Snyder's original proposal would have kept Tidioute Junior-Senior
High School open for the 1989-90 school year. The school
would have been
closed at the
end of that school year if it failed to maintain a 50 percent
building utilization rate. Its ninth- to twelfth-grade students would
have had the option
of, attending Youngsville Junior-Senior High School, West Forest
Junior-Senior High School or Titusville Junior-Senior High
also proposed conducting a Middle States' evaluation of the school. The
in a work session earlier
Snyder’s original reprieve from one year to two after
learning that the evaluation could take a year and a half
to complete. The
to act on the matter at that time, did note that whatever
action it took would not bind either itself or future boards.
Tidioute Junior-Senior High School could once again be proposed
for closing, but the board at that time would be forced to
hold a hearing
and follow the state school code timetable to implement the
proposal, if it had been approved, would have allowed the
school to have been closed automatically if it failed to
the 50 percent
utilization rate at the end of the 1989-90 school year.
The board voted individually on each of the eight schools
for which closing hearings had been held. The votes to
recommended by Snyder earlier this month were near unanimous.
The board voted unanimously
to close McClintock and Lacy elementary schools and had
only one dissenter, Joanne Culbertson, on the vote to close Irvinedale
The board was also unanimous in voting to keep Scandia,
and North Warren elementary schools open.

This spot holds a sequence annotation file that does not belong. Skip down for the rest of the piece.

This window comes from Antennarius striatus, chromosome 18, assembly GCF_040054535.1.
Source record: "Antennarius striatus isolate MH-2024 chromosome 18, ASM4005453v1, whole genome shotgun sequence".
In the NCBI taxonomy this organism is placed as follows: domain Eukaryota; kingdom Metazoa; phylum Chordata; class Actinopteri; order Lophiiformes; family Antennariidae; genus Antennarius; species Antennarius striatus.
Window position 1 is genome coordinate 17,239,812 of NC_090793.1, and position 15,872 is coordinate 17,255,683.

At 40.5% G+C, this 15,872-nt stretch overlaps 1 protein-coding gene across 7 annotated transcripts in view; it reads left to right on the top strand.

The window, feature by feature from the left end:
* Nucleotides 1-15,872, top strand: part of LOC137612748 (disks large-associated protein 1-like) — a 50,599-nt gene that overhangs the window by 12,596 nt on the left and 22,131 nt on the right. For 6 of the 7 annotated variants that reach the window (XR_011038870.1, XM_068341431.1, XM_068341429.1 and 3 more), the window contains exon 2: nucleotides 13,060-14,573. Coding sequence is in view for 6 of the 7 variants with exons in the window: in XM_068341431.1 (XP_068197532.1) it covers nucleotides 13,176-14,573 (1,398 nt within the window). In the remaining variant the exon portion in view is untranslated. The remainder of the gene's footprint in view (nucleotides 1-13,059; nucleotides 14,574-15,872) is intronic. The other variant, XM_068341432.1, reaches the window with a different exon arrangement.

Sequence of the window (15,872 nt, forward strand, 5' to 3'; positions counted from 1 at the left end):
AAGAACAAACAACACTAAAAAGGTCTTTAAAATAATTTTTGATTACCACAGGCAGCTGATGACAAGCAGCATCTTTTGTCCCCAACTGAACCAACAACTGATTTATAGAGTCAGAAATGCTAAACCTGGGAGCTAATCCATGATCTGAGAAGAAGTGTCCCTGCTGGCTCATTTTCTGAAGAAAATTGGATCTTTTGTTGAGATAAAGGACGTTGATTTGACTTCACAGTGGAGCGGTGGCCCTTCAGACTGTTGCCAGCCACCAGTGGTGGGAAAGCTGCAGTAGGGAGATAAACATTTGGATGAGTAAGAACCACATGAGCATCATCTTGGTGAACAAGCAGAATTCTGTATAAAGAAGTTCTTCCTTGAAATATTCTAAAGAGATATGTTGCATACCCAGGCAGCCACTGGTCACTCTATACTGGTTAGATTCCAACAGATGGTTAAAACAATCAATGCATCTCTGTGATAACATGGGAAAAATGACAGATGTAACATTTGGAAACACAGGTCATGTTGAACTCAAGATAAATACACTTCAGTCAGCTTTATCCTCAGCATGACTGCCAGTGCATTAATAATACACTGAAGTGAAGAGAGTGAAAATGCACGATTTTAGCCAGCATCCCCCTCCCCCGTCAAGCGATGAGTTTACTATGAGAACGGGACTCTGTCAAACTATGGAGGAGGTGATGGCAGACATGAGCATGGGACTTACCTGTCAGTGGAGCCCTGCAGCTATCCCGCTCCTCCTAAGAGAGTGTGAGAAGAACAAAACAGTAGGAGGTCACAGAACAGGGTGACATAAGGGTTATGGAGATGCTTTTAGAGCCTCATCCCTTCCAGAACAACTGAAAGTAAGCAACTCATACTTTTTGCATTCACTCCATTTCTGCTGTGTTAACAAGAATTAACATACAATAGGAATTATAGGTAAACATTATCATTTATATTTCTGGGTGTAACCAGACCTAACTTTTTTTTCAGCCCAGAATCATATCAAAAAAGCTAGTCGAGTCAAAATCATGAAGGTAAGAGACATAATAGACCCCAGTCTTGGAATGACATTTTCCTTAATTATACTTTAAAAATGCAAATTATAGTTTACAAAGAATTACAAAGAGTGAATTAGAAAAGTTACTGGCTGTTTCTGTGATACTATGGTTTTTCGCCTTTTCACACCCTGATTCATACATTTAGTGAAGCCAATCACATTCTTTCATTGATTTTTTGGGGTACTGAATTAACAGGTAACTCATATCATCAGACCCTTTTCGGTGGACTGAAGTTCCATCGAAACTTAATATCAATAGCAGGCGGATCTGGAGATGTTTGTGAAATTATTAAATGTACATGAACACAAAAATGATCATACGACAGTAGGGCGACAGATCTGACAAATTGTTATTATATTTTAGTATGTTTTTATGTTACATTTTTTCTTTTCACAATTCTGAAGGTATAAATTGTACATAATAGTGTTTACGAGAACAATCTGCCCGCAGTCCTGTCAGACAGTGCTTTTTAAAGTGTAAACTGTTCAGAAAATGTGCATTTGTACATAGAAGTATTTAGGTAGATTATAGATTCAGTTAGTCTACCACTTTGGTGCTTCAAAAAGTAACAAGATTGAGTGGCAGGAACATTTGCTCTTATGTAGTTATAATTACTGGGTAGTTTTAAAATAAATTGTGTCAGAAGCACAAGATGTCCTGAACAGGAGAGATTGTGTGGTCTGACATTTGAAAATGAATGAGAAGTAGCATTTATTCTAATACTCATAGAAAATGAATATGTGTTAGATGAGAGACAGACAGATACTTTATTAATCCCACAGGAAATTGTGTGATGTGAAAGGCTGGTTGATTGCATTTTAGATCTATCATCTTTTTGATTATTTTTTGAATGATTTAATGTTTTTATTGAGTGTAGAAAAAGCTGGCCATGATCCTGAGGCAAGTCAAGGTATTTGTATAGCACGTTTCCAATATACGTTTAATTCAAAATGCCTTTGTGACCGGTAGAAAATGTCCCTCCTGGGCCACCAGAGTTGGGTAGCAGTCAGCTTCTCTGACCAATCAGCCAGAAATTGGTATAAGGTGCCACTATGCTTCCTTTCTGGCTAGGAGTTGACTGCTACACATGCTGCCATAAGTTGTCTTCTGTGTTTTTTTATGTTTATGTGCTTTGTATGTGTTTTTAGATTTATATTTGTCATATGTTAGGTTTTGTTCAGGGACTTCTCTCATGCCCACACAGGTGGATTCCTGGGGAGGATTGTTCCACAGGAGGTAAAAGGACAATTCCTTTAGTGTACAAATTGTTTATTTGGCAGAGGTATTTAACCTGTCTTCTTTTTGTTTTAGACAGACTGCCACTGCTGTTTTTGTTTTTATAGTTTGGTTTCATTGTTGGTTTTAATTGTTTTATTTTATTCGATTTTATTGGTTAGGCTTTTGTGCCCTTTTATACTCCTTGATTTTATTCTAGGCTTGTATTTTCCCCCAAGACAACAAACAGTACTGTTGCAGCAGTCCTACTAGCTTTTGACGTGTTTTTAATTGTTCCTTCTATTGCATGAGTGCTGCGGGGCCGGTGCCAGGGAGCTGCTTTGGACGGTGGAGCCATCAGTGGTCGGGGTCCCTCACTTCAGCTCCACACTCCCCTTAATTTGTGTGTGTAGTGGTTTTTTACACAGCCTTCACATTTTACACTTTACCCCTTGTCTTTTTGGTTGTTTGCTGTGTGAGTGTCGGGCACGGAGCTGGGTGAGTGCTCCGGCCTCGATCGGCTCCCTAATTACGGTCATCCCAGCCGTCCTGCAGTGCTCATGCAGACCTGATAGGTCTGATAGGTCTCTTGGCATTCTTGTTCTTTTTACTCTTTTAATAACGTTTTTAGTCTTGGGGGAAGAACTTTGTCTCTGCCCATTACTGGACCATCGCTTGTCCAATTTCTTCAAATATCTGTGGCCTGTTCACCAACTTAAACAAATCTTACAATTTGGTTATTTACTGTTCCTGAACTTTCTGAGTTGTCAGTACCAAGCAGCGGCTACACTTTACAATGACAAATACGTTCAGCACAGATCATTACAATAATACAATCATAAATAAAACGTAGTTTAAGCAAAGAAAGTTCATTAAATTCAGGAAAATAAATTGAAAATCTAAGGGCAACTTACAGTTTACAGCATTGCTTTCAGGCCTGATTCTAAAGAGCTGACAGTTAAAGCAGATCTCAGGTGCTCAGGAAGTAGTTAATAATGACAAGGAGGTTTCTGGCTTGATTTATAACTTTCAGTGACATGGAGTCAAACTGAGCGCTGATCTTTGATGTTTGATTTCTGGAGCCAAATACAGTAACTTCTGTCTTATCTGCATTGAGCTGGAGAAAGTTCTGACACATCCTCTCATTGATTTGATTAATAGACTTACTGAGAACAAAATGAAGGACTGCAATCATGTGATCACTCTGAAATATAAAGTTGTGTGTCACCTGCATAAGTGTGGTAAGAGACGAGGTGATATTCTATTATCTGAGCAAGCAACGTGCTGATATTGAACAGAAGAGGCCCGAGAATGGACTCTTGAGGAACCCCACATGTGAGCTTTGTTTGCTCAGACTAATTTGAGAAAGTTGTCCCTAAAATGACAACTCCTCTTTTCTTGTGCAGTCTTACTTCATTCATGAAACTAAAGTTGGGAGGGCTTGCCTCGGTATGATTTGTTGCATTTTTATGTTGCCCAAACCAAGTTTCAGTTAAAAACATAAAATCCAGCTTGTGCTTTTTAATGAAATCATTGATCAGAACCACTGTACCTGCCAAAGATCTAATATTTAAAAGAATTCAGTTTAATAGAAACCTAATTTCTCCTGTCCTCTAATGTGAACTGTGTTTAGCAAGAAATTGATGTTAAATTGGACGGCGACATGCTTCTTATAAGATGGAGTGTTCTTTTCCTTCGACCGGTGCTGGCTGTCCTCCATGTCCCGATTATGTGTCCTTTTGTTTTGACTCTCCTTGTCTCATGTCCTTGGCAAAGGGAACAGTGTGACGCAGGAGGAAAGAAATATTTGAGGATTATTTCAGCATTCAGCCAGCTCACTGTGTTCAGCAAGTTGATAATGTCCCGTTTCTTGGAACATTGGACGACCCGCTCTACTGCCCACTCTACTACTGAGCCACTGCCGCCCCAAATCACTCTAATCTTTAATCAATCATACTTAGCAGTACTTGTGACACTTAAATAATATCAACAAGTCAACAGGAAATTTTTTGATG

Director Jeffrey McKown, the Tidioute area's lone representative
on the board, advanced the amendment to Snyder's original
began its discussion on Tidioute Junior-Senior High School.
The amendment won a quick second from Director Donald
that Snyder's original proposal for the school with all its options “assumes failure." The Middle States' evaluation, according
to McKown, would give the Tidioute School a chance "to succeed and not
just survive." McKown maintained that the quality
of education at Tidioute does need to be evaluated.
He asked the district's
whatever recommendations the evaluation produces.
also argued against transferring students on Youngsville
bus route Y-109 to
Tidioute. The approval
of his amendment by the board ended that aspect of
Snyder's proposal designed to bolster enrollment
at Tidioute. The transfer would
have been voluntary
for students already attending Youngsville Junior-Senior
to amend 'McKown's amendment to force a vote
on closing Tidioute
Senior High School at the end of; the 1992-93 school
year. Admitting that his 'proposal would probably "get
me lynched, Hessley recommended keeping Tidioute
Elementary School open and closing
the high school in
if it does not have a 50 percent building utilization
rate. Hessley further, proposed that if the school
were closed, the district
offer to help the
Tidioute area set up an independent school district
or offer Tidioute students the
same options advanced by Snyder.
When Hessley's amendment failed to draw a second,
the board resumed discussing McKown's: amendment